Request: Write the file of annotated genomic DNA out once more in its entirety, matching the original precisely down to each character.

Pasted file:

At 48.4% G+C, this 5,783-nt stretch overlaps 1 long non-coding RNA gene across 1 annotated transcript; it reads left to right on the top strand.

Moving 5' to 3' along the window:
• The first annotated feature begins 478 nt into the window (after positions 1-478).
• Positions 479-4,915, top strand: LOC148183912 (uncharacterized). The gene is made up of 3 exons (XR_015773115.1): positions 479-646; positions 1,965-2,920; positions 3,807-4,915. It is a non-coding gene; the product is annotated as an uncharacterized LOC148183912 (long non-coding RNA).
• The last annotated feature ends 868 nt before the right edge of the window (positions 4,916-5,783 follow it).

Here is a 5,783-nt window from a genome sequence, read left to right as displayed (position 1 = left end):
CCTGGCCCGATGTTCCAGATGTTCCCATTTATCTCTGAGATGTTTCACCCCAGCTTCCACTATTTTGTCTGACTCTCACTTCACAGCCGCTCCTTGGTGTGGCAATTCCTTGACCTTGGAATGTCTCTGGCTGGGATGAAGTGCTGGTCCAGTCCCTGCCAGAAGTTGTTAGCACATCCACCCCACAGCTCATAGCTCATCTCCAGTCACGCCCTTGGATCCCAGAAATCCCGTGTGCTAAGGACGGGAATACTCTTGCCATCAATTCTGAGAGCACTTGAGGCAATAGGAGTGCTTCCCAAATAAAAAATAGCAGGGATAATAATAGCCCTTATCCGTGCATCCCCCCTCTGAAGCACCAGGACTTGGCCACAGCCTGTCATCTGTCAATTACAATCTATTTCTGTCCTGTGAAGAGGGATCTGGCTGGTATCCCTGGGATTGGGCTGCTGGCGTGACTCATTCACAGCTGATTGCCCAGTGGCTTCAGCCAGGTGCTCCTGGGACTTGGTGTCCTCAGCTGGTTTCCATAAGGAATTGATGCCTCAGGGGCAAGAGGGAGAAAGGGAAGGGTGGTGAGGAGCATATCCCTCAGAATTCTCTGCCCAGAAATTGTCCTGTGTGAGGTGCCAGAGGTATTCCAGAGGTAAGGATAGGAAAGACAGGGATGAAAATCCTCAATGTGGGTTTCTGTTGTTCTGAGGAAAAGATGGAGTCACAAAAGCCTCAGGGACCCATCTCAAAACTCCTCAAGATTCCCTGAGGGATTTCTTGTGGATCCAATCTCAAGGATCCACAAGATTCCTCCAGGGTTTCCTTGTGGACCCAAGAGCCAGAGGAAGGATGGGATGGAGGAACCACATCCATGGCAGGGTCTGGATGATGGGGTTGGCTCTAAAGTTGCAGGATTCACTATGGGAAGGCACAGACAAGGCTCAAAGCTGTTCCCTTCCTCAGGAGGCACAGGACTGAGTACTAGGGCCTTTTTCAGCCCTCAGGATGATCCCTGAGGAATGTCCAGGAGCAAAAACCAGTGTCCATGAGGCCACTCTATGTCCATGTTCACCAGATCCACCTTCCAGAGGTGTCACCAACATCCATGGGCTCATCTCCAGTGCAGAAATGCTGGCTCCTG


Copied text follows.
At 48.4% G+C, this 5,783-nt stretch overlaps 1 long non-coding RNA gene across 1 annotated transcript; it reads left to right on the top strand.

Moving 5' to 3' along the window:
• The first annotated feature begins 478 nt into the window (after positions 1-478).
• Positions 479-4,915, top strand: LOC148183912 (uncharacterized). The gene is made up of 3 exons (XR_015773115.1): positions 479-646; positions 1,965-2,920; positions 3,807-4,915. It is a non-coding gene; the product is annotated as an uncharacterized LOC148183912 (long non-coding RNA).
• The last annotated feature ends 868 nt before the right edge of the window (positions 4,916-5,783 follow it).

Here is a 5,783-nt window from a genome sequence, read left to right as displayed (position 1 = left end):
CCTGGCCCGATGTTCCAGATGTTCCCATTTATCTCTGAGATGTTTCACCCCAGCTTCCACTATTTTGTCTGACTCTCACTTCACAGCCGCTCCTTGGTGTGGCAATTCCTTGACCTTGGAATGTCTCTGGCTGGGATGAAGTGCTGGTCCAGTCCCTGCCAGAAGTTGTTAGCACATCCACCCCACAGCTCATAGCTCATCTCCAGTCACGCCCTTGGATCCCAGAAATCCCGTGTGCTAAGGACGGGAATACTCTTGCCATCAATTCTGAGAGCACTTGAGGCAATAGGAGTGCTTCCCAAATAAAAAATAGCAGGGATAATAATAGCCCTTATCCGTGCATCCCCCCTCTGAAGCACCAGGACTTGGCCACAGCCTGTCATCTGTCAATTACAATCTATTTCTGTCCTGTGAAGAGGGATCTGGCTGGTATCCCTGGGATTGGGCTGCTGGCGTGACTCATTCACAGCTGATTGCCCAGTGGCTTCAGCCAGGTGCTCCTGGGACTTGGTGTCCTCAGCTGGTTTCCATAAGGAATTGATGCCTCAGGGGCAAGAGGGAGAAAGGGAAGGGTGGTGAGGAGCATATCCCTCAGAATTCTCTGCCCAGAAATTGTCCTGTGTGAGGTGCCAGAGGTATTCCAGAGGTAAGGATAGGAAAGACAGGGATGAAAATCCTCAATGTGGGTTTCTGTTGTTCTGAGGAAAAGATGGAGTCACAAAAGCCTCAGGGACCCATCTCAAAACTCCTCAAGATTCCCTGAGGGATTTCTTGTGGATCCAATCTCAAGGATCCACAAGATTCCTCCAGGGTTTCCTTGTGGACCCAAGAGCCAGAGGAAGGATGGGATGGAGGAACCACATCCATGGCAGGGTCTGGATGATGGGGTTGGCTCTAAAGTTGCAGGATTCACTATGGGAAGGCACAGACAAGGCTCAAAGCTGTTCCCTTCCTCAGGAGGCACAGGACTGAGTACTAGGGCCTTTTTCAGCCCTCAGGATGATCCCTGAGGAATGTCCAGGAGCAAAAACCAGTGTCCATGAGGCCACTCTATGTCCATGTTCACCAGATCCACCTTCCAGAGGTGTCACCAACATCCATGGGCTCATCTCCAGTGCAGAAATGCTGGCTCCTG